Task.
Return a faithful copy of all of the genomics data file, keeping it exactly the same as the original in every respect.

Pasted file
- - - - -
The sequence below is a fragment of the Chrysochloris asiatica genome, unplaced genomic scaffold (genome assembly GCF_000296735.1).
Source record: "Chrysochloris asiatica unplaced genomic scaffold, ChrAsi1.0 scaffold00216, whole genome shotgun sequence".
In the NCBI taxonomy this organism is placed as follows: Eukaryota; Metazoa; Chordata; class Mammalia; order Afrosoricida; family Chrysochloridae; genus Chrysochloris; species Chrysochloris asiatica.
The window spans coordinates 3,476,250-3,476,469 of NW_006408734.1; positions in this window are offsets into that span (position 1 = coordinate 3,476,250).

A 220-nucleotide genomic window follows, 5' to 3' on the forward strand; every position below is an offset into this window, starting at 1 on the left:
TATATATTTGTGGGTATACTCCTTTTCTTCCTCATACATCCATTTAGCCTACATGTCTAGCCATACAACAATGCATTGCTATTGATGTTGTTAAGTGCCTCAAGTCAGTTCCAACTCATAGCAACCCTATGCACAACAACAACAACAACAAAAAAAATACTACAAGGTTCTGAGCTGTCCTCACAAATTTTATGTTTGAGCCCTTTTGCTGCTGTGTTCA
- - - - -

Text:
The sequence below is a fragment of the Chrysochloris asiatica genome, unplaced genomic scaffold (genome assembly GCF_000296735.1).
Source record: "Chrysochloris asiatica unplaced genomic scaffold, ChrAsi1.0 scaffold00216, whole genome shotgun sequence".
In the NCBI taxonomy this organism is placed as follows: Eukaryota; Metazoa; Chordata; class Mammalia; order Afrosoricida; family Chrysochloridae; genus Chrysochloris; species Chrysochloris asiatica.
The window spans coordinates 3,476,250-3,476,469 of NW_006408734.1; positions in this window are offsets into that span (position 1 = coordinate 3,476,250).

A 220-nucleotide genomic window follows, 5' to 3' on the forward strand; every position below is an offset into this window, starting at 1 on the left:
TATATATTTGTGGGTATACTCCTTTTCTTCCTCATACATCCATTTAGCCTACATGTCTAGCCATACAACAATGCATTGCTATTGATGTTGTTAAGTGCCTCAAGTCAGTTCCAACTCATAGCAACCCTATGCACAACAACAACAACAACAAAAAAAATACTACAAGGTTCTGAGCTGTCCTCACAAATTTTATGTTTGAGCCCTTTTGCTGCTGTGTTCA